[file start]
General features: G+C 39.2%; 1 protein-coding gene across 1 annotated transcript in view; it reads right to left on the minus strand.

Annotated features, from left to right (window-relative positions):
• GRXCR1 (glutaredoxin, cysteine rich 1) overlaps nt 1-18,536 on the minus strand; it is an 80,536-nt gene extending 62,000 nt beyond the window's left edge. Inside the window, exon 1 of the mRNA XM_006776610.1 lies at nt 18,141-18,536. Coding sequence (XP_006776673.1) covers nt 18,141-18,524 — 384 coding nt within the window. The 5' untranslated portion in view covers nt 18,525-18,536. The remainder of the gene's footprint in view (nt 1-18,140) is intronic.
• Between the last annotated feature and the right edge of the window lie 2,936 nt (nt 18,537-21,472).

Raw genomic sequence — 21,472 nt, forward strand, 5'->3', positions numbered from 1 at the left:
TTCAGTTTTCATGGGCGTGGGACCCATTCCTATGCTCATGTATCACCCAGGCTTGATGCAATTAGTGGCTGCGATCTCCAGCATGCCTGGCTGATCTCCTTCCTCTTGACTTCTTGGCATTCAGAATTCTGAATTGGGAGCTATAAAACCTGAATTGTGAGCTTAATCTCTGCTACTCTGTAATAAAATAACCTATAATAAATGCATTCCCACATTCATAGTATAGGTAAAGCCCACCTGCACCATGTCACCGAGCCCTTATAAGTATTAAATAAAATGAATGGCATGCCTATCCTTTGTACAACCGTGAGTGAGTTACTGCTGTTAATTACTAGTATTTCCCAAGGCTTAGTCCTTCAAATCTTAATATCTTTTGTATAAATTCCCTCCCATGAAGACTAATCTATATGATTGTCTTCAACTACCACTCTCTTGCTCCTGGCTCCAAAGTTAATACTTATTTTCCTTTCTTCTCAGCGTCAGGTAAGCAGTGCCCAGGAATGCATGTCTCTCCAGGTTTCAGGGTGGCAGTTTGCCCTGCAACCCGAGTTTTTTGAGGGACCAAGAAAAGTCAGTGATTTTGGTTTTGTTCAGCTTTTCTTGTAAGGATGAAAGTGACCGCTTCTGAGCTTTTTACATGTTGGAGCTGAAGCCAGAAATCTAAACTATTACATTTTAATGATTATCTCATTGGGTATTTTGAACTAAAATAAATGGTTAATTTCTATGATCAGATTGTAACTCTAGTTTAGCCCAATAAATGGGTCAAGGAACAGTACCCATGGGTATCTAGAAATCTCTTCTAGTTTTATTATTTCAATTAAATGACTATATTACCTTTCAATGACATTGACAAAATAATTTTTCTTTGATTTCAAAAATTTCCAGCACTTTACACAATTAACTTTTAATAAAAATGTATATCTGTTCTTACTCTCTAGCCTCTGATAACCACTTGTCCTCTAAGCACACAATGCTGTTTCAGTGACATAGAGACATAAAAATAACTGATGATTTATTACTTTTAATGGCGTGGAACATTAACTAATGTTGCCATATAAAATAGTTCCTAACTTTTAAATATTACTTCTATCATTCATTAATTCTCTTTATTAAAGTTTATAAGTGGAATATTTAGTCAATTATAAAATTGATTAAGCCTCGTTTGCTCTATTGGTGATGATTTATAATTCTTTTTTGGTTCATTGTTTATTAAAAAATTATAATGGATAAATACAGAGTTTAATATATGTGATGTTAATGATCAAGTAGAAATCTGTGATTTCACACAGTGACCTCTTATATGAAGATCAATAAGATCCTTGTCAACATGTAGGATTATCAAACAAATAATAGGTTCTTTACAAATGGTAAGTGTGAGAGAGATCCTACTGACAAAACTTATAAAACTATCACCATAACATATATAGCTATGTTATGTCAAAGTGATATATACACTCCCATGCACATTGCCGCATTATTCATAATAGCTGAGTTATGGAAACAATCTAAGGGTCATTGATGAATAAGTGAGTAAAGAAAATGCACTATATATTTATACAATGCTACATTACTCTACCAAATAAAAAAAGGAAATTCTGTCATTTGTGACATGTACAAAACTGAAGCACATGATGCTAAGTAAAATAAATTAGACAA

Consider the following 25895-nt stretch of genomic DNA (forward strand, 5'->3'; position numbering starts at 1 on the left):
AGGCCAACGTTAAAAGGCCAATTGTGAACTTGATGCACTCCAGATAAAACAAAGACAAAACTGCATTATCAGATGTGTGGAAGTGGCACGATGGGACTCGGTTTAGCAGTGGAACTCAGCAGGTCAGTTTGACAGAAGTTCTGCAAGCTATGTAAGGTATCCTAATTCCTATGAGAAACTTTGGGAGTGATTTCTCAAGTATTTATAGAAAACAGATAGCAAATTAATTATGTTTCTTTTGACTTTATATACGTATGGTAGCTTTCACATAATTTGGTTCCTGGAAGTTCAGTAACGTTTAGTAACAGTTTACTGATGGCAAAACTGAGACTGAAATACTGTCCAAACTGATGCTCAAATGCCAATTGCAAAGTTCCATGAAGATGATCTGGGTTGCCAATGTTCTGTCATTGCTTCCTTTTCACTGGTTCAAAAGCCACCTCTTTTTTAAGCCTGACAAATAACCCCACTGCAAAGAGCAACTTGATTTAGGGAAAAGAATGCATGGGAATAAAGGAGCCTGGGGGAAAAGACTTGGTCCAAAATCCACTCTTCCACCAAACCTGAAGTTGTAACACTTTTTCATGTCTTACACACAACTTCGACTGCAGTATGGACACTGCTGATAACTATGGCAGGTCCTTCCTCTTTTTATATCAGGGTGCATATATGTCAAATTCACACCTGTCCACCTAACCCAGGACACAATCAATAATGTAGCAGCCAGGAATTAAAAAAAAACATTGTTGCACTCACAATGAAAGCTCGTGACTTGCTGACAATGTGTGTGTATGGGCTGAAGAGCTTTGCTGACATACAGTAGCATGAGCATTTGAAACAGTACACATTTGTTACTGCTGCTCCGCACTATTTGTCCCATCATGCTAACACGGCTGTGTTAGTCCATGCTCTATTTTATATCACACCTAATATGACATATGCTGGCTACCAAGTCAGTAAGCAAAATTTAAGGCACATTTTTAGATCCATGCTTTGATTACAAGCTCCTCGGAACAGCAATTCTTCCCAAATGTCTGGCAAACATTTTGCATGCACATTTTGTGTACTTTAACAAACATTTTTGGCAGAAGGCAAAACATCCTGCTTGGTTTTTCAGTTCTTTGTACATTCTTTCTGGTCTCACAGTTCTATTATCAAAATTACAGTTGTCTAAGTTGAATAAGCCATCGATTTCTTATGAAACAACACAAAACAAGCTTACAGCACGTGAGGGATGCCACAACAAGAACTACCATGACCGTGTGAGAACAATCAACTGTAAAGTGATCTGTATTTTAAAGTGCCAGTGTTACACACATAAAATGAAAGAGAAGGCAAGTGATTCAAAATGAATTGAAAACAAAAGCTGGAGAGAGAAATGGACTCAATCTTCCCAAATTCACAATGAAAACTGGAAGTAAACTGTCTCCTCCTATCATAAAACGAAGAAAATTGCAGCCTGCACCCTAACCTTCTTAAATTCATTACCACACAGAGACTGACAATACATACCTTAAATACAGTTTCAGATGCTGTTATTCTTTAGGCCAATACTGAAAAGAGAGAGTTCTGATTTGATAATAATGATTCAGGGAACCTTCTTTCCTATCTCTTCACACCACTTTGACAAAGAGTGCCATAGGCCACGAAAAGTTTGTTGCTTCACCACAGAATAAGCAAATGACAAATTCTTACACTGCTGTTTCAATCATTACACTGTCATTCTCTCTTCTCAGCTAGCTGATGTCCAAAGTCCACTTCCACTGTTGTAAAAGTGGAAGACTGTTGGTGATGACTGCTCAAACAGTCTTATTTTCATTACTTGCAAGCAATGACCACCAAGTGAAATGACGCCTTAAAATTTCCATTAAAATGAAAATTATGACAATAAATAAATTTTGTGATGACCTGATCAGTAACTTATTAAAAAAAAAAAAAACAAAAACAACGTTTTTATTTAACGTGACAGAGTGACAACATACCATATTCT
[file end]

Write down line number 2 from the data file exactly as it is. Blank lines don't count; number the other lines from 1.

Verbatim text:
Annotated features, from left to right (window-relative positions):